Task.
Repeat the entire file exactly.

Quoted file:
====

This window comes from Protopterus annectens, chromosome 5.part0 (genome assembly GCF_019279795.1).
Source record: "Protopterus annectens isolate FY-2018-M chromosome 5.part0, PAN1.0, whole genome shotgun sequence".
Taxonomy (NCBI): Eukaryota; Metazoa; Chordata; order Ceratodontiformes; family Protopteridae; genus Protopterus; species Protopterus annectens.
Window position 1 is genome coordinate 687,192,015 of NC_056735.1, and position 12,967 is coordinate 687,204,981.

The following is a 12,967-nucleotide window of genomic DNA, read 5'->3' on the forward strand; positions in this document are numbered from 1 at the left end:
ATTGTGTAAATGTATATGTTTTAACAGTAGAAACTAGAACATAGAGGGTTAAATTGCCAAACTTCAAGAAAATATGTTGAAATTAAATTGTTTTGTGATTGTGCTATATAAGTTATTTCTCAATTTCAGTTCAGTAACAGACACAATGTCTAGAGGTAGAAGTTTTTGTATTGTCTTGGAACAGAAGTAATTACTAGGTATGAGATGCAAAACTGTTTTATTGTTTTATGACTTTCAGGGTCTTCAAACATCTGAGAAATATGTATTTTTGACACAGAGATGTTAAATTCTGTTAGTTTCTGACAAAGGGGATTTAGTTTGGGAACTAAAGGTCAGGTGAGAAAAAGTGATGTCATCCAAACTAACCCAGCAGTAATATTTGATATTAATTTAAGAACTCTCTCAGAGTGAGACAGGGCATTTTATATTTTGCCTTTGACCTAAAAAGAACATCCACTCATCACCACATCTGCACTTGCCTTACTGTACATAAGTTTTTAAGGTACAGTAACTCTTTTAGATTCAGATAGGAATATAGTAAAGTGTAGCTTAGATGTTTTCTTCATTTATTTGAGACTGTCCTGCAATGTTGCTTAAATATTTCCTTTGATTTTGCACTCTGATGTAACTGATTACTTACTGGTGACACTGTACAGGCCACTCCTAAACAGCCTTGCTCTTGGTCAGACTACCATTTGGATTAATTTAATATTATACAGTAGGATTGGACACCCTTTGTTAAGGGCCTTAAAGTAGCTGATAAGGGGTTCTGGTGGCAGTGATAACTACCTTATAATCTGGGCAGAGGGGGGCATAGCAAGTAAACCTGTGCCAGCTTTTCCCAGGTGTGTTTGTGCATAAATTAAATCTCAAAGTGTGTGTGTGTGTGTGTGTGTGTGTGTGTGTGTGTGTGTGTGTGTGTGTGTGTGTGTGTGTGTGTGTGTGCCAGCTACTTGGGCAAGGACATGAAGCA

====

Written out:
This window comes from Protopterus annectens, chromosome 5.part0 (genome assembly GCF_019279795.1).
Source record: "Protopterus annectens isolate FY-2018-M chromosome 5.part0, PAN1.0, whole genome shotgun sequence".
Taxonomy (NCBI): Eukaryota; Metazoa; Chordata; order Ceratodontiformes; family Protopteridae; genus Protopterus; species Protopterus annectens.
Window position 1 is genome coordinate 687,192,015 of NC_056735.1, and position 12,967 is coordinate 687,204,981.

The following is a 12,967-nucleotide window of genomic DNA, read 5'->3' on the forward strand; positions in this document are numbered from 1 at the left end:
ATTGTGTAAATGTATATGTTTTAACAGTAGAAACTAGAACATAGAGGGTTAAATTGCCAAACTTCAAGAAAATATGTTGAAATTAAATTGTTTTGTGATTGTGCTATATAAGTTATTTCTCAATTTCAGTTCAGTAACAGACACAATGTCTAGAGGTAGAAGTTTTTGTATTGTCTTGGAACAGAAGTAATTACTAGGTATGAGATGCAAAACTGTTTTATTGTTTTATGACTTTCAGGGTCTTCAAACATCTGAGAAATATGTATTTTTGACACAGAGATGTTAAATTCTGTTAGTTTCTGACAAAGGGGATTTAGTTTGGGAACTAAAGGTCAGGTGAGAAAAAGTGATGTCATCCAAACTAACCCAGCAGTAATATTTGATATTAATTTAAGAACTCTCTCAGAGTGAGACAGGGCATTTTATATTTTGCCTTTGACCTAAAAAGAACATCCACTCATCACCACATCTGCACTTGCCTTACTGTACATAAGTTTTTAAGGTACAGTAACTCTTTTAGATTCAGATAGGAATATAGTAAAGTGTAGCTTAGATGTTTTCTTCATTTATTTGAGACTGTCCTGCAATGTTGCTTAAATATTTCCTTTGATTTTGCACTCTGATGTAACTGATTACTTACTGGTGACACTGTACAGGCCACTCCTAAACAGCCTTGCTCTTGGTCAGACTACCATTTGGATTAATTTAATATTATACAGTAGGATTGGACACCCTTTGTTAAGGGCCTTAAAGTAGCTGATAAGGGGTTCTGGTGGCAGTGATAACTACCTTATAATCTGGGCAGAGGGGGGCATAGCAAGTAAACCTGTGCCAGCTTTTCCCAGGTGTGTTTGTGCATAAATTAAATCTCAAAGTGTGTGTGTGTGTGTGTGTGTGTGTGTGTGTGTGTGTGTGTGTGTGTGTGTGTGTGTGTGTGTGTGTGTGCCAGCTACTTGGGCAAGGACATGAAGCA